New Multi-institutional Study Analyzes Tumor Tissue and Patient Data to Improve Care
, by Brittany Cordeiro, NCI-CONNECT Program Manager
Studying tumor tissue and clinical data across our national network of institutions will help researchers advance their knowledge of rare brain and spine tumors faster.
NCI-CONNECT is launching a study across its network of clinical collaborators to better understand rare brain and spine tumors. The study collects tumor tissue and comprehensive clinical data from deceased patients with rare brain and spine tumors and people that were pregnant at diagnosis or became pregnant after diagnosis of a primary brain tumor.
“The data are out there waiting to be analyzed and understood. The more data we collect, the better we can design clinical trials and study therapeutic options that improve the outcomes of patients,” says Marta Penas-Prado, M.D., principal investigator of the study and an associate research physician in the Neuro-Oncology Branch, Center for Cancer Research, NCI, NIH.
The Tissue Outcomes Study is collecting valuable information from adults that lived with rare brain and spine tumors that have never been analyzed before at this large scale. Due to the low frequency of these tumors, it is very challenging to collect and analyze large series with both comprehensive information about the tumor molecular makeup and the clinical history of the people who had them, including data such as the location and extension of the tumor, the treatments they received, or how the tumor responded to them.
The study has two components. The main focus is to study 11 different rare types included in our NCI-CONNECT program. A special part of the study called Pregnancy Sub Study is dedicated to studying the effects of pregnancy on all primary brain tumor types and is being led by Shlomit Yust-Katz, M.D., of Rabin Medical Center in Israel.
The rarity of the tumor types means there is scarcity of proven therapies and limited understanding of how the tumor molecular makeup relates to the natural history and response to treatment. Additionally, the rarity of pregnancy during the course of a brain tumor limits our understanding of the effect of pregnancy on how the tumor grows and responds to treatment.
The NCI-CONNECT study is breaking silos by working across its national network of 33 institutions to collect a large number of cases, allowing more comprehensive analysis and advancing knowledge faster.
Studying Tissue Outcomes
The tissue outcomes study is collecting tumor tissue paired with comprehensive clinical data for two primary objectives.
- To study the clinical course of rare tumors in adults. This includes analyzing the impact of the patient, tumor and therapy-related factors and correlating those with outcomes (progression-free interval and overall survival).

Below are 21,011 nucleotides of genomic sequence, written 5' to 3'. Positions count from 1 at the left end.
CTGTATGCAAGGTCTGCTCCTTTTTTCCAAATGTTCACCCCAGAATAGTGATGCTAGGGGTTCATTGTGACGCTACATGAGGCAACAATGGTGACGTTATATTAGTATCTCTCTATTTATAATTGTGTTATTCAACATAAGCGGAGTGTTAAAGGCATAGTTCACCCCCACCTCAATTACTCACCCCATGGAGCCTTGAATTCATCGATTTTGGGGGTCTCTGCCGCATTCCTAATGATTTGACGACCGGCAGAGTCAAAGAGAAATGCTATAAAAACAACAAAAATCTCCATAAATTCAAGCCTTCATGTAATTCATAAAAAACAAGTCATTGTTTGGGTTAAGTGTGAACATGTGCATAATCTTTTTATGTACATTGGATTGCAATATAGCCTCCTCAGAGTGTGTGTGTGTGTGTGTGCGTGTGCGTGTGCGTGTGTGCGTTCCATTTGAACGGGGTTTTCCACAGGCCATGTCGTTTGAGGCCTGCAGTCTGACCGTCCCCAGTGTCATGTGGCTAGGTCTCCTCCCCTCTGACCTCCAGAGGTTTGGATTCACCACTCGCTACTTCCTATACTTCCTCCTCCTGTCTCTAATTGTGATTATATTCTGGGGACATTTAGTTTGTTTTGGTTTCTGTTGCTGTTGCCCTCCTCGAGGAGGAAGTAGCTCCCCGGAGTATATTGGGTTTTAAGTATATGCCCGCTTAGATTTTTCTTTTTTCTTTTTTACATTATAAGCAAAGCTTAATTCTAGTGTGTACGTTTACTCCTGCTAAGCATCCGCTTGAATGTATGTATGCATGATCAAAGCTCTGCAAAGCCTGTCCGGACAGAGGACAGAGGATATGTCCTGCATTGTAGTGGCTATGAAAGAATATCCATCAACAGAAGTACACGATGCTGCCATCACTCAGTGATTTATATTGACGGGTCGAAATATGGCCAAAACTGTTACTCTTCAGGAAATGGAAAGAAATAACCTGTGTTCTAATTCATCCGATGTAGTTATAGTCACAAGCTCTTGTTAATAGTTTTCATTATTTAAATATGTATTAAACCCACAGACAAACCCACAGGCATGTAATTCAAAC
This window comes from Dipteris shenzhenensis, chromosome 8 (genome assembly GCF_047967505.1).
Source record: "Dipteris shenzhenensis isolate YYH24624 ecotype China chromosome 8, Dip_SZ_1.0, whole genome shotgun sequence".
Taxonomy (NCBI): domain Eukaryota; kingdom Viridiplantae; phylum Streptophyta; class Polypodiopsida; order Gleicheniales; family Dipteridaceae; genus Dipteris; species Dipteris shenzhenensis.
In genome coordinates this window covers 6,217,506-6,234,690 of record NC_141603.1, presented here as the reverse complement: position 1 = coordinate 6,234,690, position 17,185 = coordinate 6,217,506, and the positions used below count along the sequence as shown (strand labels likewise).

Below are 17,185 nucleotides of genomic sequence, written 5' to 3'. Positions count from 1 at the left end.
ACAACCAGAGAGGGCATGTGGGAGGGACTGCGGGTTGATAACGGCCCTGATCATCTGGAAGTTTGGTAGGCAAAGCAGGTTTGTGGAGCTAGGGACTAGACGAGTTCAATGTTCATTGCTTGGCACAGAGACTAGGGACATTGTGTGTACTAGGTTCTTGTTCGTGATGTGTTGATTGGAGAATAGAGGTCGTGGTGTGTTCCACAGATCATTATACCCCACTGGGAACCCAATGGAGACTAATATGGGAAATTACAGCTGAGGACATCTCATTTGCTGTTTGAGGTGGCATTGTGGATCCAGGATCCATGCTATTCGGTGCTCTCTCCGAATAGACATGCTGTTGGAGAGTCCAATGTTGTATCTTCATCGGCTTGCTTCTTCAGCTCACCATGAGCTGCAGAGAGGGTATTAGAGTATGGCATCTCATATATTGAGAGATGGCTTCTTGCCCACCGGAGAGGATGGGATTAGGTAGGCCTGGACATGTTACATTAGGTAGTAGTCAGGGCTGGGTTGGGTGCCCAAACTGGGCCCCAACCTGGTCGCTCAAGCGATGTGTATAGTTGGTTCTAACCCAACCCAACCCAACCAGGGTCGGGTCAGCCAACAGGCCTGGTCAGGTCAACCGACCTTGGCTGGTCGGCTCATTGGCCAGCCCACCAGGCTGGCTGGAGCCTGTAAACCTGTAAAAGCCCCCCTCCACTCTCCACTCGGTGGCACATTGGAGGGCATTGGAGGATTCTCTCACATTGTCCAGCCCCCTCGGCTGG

- To identify clinically relevant molecular markers. These markers will be evaluated from previously collected tumor tissue to define molecular subtypes, predict response to therapy and determine high-risk molecular signatures for aggressive tumor behavior. The tumor tissue will be analyzed by NCI’s Laboratory of Pathology, led by study co-principal investigator, Kenneth Aldape, M.D.
The data is being collected from deceased and lost to follow patients (patients that came for several clinical visits but were lost track of) and will be de-identified. (Patients that are alive can participate in the Natural History Study.)
“The plan is to develop a database where information is collected. Then, specific questions can be asked, and tumor responses and behavior can be predicted,” says Dr. Penas-Prado, with the ultimate goal to design research studies and clinical trials that improve treatment options.
The pregnancy sub study collects data about the influence of pregnancy on prognosis of adult patients with primary brain tumors. The tumor tissue will also be analyzed at NCI to better understand its microenvironment, genetic alterations, and hormonal receptors.
“Unfortunately, there is little documentation regarding the impact of pregnancy in brain tumor biology, with the most concerning aspect being the potential for stimulating or accelerating growth,” says Dr. Penas-Prado. To date, only relatively small retrospective studies have been reported.
The pregnancy sub study is different to these previous studies because it will be much larger, and it will comprehensively analyze the impact of pregnancy in patients with primary brain tumors. This could help provide the information necessary for counseling patients who are considering pregnancy or whose brain tumor is discovered during pregnancy.
The guidance for brain tumor patients would be further enhanced if the mechanisms by which pregnancy alters tumor biology could be discovered. There is potential that tumors at high risk of progression during pregnancy can be defined by molecular markers.
Impact for Neuro-Oncology
We want to collect all possible information from people that suffered from these rare tumors. Every piece of information from every patient is extremely valuable.
The study has the capacity to include up to 1500 patients’ tissue and data and Dr. Penas-Prado hopes to get as close to that number as possible over the next couple years. “The study has the potential to change the field of neuro-oncology for adults with these rare tumors in ways studies have for certain tumor types, such as the CERN tissue study for ependymoma,” says Dr. Penas-Prado.
Including its network of clinical collaborators (the Brain Tumor Trials Collaborative and NCI-CONNECT networks) means more data collected and more questions answered that will ultimately help researchers move the field forward.